Peter Hitchens is a British journalist, author, broadcaster and brother of the late Christopher Hitchens.
Hitchens writes for The Mail on Sunday, where he is a columnist and occasional foreign correspondent. A former revolutionary, he attributes his return to faith largely to his experience of socialism in practice, which he witnessed during his many years reporting in Eastern Europe and his nearly three years as a resident correspondent in Moscow during the collapse of the Soviet Union.
Hitchens has published six books, including The Abolition of Britain; The Rage Against God, and The War We Never Fought. He has also authored and presented several documentaries on British television station Channel 4, including critical examinations of Nelson Mandela and David Cameron.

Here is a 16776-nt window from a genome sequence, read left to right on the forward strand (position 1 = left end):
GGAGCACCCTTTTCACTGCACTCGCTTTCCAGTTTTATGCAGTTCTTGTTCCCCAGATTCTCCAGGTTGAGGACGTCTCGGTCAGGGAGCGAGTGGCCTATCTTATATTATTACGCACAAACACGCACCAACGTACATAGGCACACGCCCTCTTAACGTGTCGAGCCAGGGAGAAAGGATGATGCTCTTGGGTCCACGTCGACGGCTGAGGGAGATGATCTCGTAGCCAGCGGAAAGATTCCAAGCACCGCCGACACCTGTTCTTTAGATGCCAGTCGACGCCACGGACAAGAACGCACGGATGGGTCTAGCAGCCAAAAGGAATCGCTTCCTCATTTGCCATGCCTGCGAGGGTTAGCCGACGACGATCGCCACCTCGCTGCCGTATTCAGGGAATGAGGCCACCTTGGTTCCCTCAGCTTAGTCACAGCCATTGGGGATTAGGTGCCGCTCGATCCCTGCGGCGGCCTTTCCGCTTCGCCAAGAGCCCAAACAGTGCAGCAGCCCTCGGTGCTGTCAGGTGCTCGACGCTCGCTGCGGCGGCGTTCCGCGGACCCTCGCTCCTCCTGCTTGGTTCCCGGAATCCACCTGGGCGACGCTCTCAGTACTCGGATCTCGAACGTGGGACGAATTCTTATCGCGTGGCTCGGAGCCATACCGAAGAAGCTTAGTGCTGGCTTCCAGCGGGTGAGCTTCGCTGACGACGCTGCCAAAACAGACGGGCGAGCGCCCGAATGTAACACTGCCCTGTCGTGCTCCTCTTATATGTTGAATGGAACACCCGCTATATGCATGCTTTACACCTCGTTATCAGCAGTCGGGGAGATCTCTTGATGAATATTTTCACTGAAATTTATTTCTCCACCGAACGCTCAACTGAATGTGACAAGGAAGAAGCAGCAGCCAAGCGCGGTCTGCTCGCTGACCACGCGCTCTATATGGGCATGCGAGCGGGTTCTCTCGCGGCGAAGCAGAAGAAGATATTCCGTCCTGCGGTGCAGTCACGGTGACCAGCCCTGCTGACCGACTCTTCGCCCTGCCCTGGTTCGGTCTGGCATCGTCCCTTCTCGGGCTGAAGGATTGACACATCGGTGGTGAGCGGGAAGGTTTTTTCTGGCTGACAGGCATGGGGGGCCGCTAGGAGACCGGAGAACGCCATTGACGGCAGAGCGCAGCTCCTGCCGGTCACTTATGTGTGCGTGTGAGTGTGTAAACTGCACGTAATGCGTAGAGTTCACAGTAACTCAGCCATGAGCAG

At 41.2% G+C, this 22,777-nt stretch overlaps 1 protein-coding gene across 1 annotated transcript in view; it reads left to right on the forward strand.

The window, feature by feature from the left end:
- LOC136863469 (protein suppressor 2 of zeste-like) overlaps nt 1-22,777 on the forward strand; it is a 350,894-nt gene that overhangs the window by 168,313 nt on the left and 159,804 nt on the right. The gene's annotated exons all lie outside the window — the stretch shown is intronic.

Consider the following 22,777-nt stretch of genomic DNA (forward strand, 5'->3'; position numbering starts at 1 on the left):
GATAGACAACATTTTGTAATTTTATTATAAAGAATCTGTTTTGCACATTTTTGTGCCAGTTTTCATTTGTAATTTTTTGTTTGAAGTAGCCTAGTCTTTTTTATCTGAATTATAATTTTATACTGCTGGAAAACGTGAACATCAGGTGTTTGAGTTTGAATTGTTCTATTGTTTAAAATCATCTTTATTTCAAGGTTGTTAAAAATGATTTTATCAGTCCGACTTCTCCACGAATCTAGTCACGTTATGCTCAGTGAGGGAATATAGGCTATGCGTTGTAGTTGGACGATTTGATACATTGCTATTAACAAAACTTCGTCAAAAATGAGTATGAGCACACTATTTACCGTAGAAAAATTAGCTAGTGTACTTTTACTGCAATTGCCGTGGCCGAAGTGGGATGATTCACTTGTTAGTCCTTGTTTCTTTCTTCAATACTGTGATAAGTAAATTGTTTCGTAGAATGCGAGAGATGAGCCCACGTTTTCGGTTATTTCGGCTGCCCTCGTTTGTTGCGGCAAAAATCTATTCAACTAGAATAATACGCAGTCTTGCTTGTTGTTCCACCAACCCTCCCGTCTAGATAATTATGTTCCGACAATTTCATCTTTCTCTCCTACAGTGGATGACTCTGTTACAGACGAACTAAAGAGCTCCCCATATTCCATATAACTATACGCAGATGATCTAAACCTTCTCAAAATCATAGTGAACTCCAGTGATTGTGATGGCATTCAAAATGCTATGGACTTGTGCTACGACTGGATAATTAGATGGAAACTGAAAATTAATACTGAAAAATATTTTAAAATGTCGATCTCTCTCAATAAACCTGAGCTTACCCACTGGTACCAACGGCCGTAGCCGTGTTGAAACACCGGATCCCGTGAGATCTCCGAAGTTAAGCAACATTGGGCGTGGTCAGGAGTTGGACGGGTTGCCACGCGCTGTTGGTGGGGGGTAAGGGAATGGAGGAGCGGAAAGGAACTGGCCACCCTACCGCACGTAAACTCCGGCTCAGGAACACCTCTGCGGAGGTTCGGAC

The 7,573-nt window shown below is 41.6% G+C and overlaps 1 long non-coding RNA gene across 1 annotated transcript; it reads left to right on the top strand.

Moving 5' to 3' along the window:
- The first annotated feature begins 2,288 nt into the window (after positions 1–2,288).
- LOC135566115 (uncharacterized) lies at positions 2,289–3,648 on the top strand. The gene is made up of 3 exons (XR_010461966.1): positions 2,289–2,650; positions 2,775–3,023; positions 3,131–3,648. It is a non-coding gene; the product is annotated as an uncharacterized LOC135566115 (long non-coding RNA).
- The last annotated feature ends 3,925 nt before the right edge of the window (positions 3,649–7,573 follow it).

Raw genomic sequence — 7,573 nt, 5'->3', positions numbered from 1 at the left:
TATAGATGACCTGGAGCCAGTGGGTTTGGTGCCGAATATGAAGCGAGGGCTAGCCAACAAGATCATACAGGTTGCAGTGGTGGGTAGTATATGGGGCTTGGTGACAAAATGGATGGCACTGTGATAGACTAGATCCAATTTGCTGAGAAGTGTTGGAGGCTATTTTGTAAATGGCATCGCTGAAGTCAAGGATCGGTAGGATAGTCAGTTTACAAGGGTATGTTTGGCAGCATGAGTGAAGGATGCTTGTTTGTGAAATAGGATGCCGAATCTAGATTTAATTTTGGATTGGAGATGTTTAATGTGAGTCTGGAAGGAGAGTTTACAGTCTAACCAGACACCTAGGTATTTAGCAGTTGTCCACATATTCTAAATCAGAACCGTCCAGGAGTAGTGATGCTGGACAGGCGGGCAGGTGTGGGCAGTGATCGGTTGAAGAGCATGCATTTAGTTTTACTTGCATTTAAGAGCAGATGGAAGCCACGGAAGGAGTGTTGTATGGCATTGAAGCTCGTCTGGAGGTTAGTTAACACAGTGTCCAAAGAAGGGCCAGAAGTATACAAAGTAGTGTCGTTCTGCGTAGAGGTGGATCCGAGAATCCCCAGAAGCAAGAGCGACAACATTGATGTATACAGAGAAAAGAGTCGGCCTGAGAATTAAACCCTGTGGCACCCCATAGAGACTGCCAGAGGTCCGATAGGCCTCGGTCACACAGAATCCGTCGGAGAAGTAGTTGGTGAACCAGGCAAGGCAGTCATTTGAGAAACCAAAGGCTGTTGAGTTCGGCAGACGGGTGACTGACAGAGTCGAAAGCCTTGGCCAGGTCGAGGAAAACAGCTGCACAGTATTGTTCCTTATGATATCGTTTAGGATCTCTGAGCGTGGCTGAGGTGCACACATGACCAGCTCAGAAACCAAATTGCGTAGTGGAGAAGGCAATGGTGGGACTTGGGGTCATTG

He was born in the Crown Colony of Malta, where his father, a career naval officer, was stationed as part of the then Mediterranean Fleet of the Royal Navy. He graduated from the University of York in 1973. He studied Philosophy and Politics, and was a member of Alcuin College.
Hitchens first worked as a foreign reporter in the 1980s, mainly reporting from Communist eastern Europe. His first such assignment was to Poland during the Solidarity crisis in 1980. He travelled to Japan and Germany during his time as an industrial reporter, and had also reported from several other countries, including the USA, Japan and South Korea, as part of the group of reporters accompanying Margaret Thatcher. He continues his work as a foreign reporter and in 2010 was awarded the Orwell Prize.
In 2008, in the United States, Hitchens debated the invasion of Iraq and the existence of God with his late brother Christopher Hitchens. In 2010 at the Pew Forum, the pair debated the nature of God in civilization.Read Full Bio